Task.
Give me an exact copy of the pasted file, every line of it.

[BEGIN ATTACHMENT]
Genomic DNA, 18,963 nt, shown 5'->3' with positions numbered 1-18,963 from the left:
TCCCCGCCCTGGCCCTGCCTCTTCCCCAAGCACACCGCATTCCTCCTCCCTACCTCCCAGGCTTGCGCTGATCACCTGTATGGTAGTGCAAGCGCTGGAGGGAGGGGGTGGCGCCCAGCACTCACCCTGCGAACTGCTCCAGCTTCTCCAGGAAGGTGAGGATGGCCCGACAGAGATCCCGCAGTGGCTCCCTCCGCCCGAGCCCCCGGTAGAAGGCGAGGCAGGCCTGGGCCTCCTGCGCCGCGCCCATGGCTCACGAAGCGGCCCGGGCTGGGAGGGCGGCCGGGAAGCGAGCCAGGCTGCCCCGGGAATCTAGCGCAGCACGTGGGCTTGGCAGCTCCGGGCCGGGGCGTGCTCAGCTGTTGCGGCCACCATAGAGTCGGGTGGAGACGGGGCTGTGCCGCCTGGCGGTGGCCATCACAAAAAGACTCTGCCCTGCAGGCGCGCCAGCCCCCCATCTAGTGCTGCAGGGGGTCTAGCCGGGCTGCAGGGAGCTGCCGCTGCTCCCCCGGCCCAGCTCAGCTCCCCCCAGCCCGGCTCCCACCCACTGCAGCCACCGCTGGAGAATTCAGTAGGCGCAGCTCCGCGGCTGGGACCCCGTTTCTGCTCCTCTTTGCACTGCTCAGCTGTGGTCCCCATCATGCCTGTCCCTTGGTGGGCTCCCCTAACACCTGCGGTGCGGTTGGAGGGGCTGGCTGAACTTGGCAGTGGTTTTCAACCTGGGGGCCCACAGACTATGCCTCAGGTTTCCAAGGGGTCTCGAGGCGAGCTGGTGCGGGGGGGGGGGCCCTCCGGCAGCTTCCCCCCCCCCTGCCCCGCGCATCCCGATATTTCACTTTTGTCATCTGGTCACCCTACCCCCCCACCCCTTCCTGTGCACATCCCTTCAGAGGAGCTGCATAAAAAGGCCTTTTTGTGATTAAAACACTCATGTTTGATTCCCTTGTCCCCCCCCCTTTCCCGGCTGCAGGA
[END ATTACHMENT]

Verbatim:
Genomic DNA, 18,963 nt, shown 5'->3' with positions numbered 1-18,963 from the left:
TCCCCGCCCTGGCCCTGCCTCTTCCCCAAGCACACCGCATTCCTCCTCCCTACCTCCCAGGCTTGCGCTGATCACCTGTATGGTAGTGCAAGCGCTGGAGGGAGGGGGTGGCGCCCAGCACTCACCCTGCGAACTGCTCCAGCTTCTCCAGGAAGGTGAGGATGGCCCGACAGAGATCCCGCAGTGGCTCCCTCCGCCCGAGCCCCCGGTAGAAGGCGAGGCAGGCCTGGGCCTCCTGCGCCGCGCCCATGGCTCACGAAGCGGCCCGGGCTGGGAGGGCGGCCGGGAAGCGAGCCAGGCTGCCCCGGGAATCTAGCGCAGCACGTGGGCTTGGCAGCTCCGGGCCGGGGCGTGCTCAGCTGTTGCGGCCACCATAGAGTCGGGTGGAGACGGGGCTGTGCCGCCTGGCGGTGGCCATCACAAAAAGACTCTGCCCTGCAGGCGCGCCAGCCCCCCATCTAGTGCTGCAGGGGGTCTAGCCGGGCTGCAGGGAGCTGCCGCTGCTCCCCCGGCCCAGCTCAGCTCCCCCCAGCCCGGCTCCCACCCACTGCAGCCACCGCTGGAGAATTCAGTAGGCGCAGCTCCGCGGCTGGGACCCCGTTTCTGCTCCTCTTTGCACTGCTCAGCTGTGGTCCCCATCATGCCTGTCCCTTGGTGGGCTCCCCTAACACCTGCGGTGCGGTTGGAGGGGCTGGCTGAACTTGGCAGTGGTTTTCAACCTGGGGGCCCACAGACTATGCCTCAGGTTTCCAAGGGGTCTCGAGGCGAGCTGGTGCGGGGGGGGGGGCCCTCCGGCAGCTTCCCCCCCCCCTGCCCCGCGCATCCCGATATTTCACTTTTGTCATCTGGTCACCCTACCCCCCCACCCCTTCCTGTGCACATCCCTTCAGAGGAGCTGCATAAAAAGGCCTTTTTGTGATTAAAACACTCATGTTTGATTCCCTTGTCCCCCCCCCTTTCCCGGCTGCAGGA